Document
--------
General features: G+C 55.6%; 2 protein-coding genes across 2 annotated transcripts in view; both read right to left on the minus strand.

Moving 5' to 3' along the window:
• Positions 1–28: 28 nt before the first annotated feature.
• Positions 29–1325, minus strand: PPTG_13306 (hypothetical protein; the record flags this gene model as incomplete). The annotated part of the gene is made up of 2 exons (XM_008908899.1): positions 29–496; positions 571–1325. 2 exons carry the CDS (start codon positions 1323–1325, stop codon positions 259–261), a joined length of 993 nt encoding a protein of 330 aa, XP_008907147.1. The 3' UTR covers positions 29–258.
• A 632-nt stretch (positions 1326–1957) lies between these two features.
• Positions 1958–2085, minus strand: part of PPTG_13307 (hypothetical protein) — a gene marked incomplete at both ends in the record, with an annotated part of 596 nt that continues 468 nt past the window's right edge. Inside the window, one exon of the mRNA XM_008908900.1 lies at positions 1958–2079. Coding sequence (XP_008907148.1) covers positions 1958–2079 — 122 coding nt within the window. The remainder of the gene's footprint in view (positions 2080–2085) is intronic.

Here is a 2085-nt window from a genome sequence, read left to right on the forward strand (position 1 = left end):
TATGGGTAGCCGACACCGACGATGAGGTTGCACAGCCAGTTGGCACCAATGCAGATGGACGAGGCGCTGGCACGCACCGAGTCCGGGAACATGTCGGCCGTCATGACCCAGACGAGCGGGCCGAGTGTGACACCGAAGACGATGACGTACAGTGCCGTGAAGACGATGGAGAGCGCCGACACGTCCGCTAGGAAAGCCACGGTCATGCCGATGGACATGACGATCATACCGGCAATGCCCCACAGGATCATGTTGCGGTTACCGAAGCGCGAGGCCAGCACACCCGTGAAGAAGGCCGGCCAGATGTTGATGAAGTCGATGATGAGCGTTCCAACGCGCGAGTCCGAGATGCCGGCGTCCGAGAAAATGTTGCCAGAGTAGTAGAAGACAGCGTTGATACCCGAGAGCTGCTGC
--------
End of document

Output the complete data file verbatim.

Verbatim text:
General features: G+C 55.6%; 2 protein-coding genes across 2 annotated transcripts in view; both read right to left on the minus strand.

Moving 5' to 3' along the window:
• Positions 1–28: 28 nt before the first annotated feature.
• Positions 29–1325, minus strand: PPTG_13306 (hypothetical protein; the record flags this gene model as incomplete). The annotated part of the gene is made up of 2 exons (XM_008908899.1): positions 29–496; positions 571–1325. 2 exons carry the CDS (start codon positions 1323–1325, stop codon positions 259–261), a joined length of 993 nt encoding a protein of 330 aa, XP_008907147.1. The 3' UTR covers positions 29–258.
• A 632-nt stretch (positions 1326–1957) lies between these two features.
• Positions 1958–2085, minus strand: part of PPTG_13307 (hypothetical protein) — a gene marked incomplete at both ends in the record, with an annotated part of 596 nt that continues 468 nt past the window's right edge. Inside the window, one exon of the mRNA XM_008908900.1 lies at positions 1958–2079. Coding sequence (XP_008907148.1) covers positions 1958–2079 — 122 coding nt within the window. The remainder of the gene's footprint in view (positions 2080–2085) is intronic.

Here is a 2085-nt window from a genome sequence, read left to right on the forward strand (position 1 = left end):
TATGGGTAGCCGACACCGACGATGAGGTTGCACAGCCAGTTGGCACCAATGCAGATGGACGAGGCGCTGGCACGCACCGAGTCCGGGAACATGTCGGCCGTCATGACCCAGACGAGCGGGCCGAGTGTGACACCGAAGACGATGACGTACAGTGCCGTGAAGACGATGGAGAGCGCCGACACGTCCGCTAGGAAAGCCACGGTCATGCCGATGGACATGACGATCATACCGGCAATGCCCCACAGGATCATGTTGCGGTTACCGAAGCGCGAGGCCAGCACACCCGTGAAGAAGGCCGGCCAGATGTTGATGAAGTCGATGATGAGCGTTCCAACGCGCGAGTCCGAGATGCCGGCGTCCGAGAAAATGTTGCCAGAGTAGTAGAAGACAGCGTTGATACCCGAGAGCTGCTGC